Ideas of Eroticism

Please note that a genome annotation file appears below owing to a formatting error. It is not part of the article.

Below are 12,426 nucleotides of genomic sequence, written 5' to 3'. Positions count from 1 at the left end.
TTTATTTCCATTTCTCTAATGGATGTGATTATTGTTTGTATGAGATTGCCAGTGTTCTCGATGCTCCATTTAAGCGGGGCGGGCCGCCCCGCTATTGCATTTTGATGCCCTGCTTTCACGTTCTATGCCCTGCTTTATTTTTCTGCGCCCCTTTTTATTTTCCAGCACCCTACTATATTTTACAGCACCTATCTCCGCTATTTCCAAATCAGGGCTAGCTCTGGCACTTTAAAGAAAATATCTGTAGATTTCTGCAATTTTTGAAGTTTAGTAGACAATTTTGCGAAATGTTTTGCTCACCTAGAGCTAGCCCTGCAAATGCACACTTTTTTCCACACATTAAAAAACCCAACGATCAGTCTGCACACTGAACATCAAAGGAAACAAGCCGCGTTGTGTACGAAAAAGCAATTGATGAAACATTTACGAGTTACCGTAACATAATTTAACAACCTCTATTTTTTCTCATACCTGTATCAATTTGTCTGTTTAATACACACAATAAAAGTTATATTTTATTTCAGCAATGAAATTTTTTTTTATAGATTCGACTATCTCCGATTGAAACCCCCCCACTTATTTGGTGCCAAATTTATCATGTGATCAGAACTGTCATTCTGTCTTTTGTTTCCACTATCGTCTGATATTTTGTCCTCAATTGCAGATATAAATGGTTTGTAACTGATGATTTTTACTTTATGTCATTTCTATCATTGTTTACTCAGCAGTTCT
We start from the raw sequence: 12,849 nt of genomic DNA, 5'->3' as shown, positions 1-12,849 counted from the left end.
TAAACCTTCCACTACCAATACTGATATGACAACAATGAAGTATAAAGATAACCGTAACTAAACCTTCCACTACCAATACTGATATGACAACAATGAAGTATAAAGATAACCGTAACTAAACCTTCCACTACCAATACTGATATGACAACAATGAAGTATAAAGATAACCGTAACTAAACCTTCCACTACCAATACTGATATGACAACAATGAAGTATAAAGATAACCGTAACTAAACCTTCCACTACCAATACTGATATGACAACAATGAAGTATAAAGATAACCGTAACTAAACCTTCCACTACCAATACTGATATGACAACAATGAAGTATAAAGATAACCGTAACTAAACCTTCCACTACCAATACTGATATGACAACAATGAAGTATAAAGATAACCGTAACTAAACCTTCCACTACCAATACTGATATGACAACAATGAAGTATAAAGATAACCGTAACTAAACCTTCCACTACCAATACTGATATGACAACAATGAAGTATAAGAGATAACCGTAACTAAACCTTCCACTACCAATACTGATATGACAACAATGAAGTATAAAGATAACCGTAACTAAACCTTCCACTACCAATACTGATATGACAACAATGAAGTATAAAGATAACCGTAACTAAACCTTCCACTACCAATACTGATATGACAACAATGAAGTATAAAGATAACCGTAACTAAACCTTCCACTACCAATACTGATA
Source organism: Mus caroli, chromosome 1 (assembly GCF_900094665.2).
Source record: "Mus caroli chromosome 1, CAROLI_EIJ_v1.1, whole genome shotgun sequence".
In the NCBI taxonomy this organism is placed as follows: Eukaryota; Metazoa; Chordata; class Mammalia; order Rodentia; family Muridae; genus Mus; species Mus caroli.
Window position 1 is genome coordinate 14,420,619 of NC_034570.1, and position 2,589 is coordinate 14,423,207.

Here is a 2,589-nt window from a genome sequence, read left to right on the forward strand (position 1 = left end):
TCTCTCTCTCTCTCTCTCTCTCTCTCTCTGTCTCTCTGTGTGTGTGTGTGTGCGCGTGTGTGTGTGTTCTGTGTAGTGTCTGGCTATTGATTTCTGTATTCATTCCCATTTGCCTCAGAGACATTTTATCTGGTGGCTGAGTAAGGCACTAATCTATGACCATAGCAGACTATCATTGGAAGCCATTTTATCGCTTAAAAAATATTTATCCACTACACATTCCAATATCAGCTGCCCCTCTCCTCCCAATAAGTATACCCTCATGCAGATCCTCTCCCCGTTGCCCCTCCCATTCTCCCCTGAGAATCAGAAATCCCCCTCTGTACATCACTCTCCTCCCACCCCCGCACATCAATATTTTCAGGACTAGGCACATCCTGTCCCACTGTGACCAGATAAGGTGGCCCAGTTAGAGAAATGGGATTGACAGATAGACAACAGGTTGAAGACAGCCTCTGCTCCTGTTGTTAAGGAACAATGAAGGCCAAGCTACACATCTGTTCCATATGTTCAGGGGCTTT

The themes of love and sensuality arouse our deepest emotions and inflame our wildest desires. The surge of mainstream erotica in its various forms continues to capture our eyes and imagination in a way that no other medium has been able to accomplish. As viewers of erotic portrayals in media, we seem to be innately capable of being mesmerized by them. The myriad of forms of erotica that we view or hear are linked to an exploration of our long hidden sensual feelings. It is the intent of this monthly column to explore the exciting evolution of mainstream erotica in the media and how the trends affect us as we witness them unfolding before our eyes. What makes something erotic as depicted in the media is an age old question. Mainstream erotica definitely arouses the senses and captures feelings of sexuality, but what is considered erotic is in the eye of the beholder. Since people are multi-faceted with shifting moods, what is pleasurable in the present moment can fluctuate from one day to the next depending on one’s feelings at any given time. Erotic feelings can be elicited through visual portrayals such as in film, photography, literature or painting as well as through hearing particular music or dialogue. But each medium is capable of touching all of our senses simultaneously. The eyes, in particular are considered to be the keys to sexual attraction as our sight is the window to the soul. So is it a coincidence that since the eye itself is round that we are aroused by round forms in erotic art? The lips, mouth, breasts and buttocks have always been important symbols in mainstream erotic art forms. A short glimpse of these symbols in a film allows our fantasies to transport us to the entrance of the perfect world of the imagination where nothing is uncomfortable or inhibited. Unlike the real world, the outcomes in our fantasies are always pleasurable with a happy ending. A closer look at our ideas of eroticism can be seen from prominent examples in film. The sights and sounds in a movie where we witness first-hand a certain spark in the eyes, provocative body language or alluring tone of voice can ignite our passions to their core. Who can forget, for example, the sultry voice of Kathleen Turner in the erotic thriller “Body Heat” (1981), as she maneuvers her lithe figure from one erotic scene to the next? In the midst of a steamy Florida heat wave, the male lead played by William Hurt is so overwhelmed by his desire for her that he shatters a window with a chair to gain access to her. During one of their first exchanges in reference to the searing heat, she tilts slightly toward him and says, “My temperature runs high, around a hundred. I don’t mind it’s the engine or something”. “Maybe you should get a tune-up or something,” he replies. In her inimitable way she comes back quickly with “Don’t tell me. You have just the right tool”. This film which evolved from another famous erotic thriller ‘Double Indemnity” (1944), starring actress Barbara Stanwyck, entices the audience into a web of eroticism and deceit that sets the precedent for almost every contemporary erotic thriller. In a later film “Basic Instinct” (1992), the erotic thriller is taken to new heights. Catherine Tramell is a brilliant and seductive novelist played by Sharon Stone who maneuvers her way through a titillating plot full of surprises with erotic themes. The sexual tension entwined with voyeurism and bisexuality certainly gives the audience a run for their money through all the various plot twists and turns. The famous scene in the police station where Catherine is being interrogated while seductively holding a cigarette and crossing and uncrossing her legs drives the detectives and the audience wild with anticipation. When told there was no smoking in the building by one of the detectives she asks coquettishly, opening her legs ever so slightly,” What are you going to do arrest me for smoking”? The cigarette in this film as in many other films was brilliantly used as a metaphor for the sexual act. For weeks critics and fans alike were abuzz as to whether she actually was wearing underwear or not in that scene. The erotic nature of these very mainstream films that are entwined with a seductively thrilling plot seem to challenge, enthrall and mystify us. Each of these cinematic gems has a strong, independent and brilliant female lead character that mixes intelligence and wry humor with seductiveness that is captivating to men and women alike. These femme fatales take us back to earlier erotic film icons such as Mae West, who as a sexy, strong woman delivered hysterically funny erotic phrasing to entice the viewers in a more playful way. Her sexuality and humorous wise cracks in movies such as “She Done Him Wrong” (1933) and “I’m No Angel” included such memorable lines such as “When I’m good, I’m very good, but when I’m bad, I’m better” and “It’s not the men in your life that counts, it’s the life in your men”. These comments were considered to be racy and irreverent at the time. However, the dialogue in her films became so popular that people today still use her quotes in flirtatious situations. A more recent film in 2008 “Sex and the City” like the television series of the same name, again depicts independent, desirable women who know what they want sexually and aren’t shy about sharing these needs with a prospective partner. The character of Samantha Jones is the unabashed voice of lust for the modern woman. I witnessed firsthand the visceral reaction from a mostly female theater audience when, unexpectedly Samantha caught a glimpse of her neighbor in his outdoor shower. For less than 30 seconds, the camera pans to this absolutely gorgeous man that she had been watching in various sexual positions for months. And as he slowly unveils his nakedness, the audience went wild with screams and gasps. This was a rare moment that represents a shift in modern filmmaking which reflects our new culture where women can fully experience and openly express their erotic desires. It is this mixture of sensuality and independence that when first introduced in film years ago seemed racy, but has become an accepted theme of modern erotica. Through sensual themes in mainstream films we can experience sexual content firsthand and explore our fantasies as part of the exhilarating adventure of sexuality in our own lives. It leaves us with our own thoughts and fantasies and allows us to contemplate the myriad of possibilities that may lie ahead in our future. And, as always, we look forward to the journey with excitement and anticipation.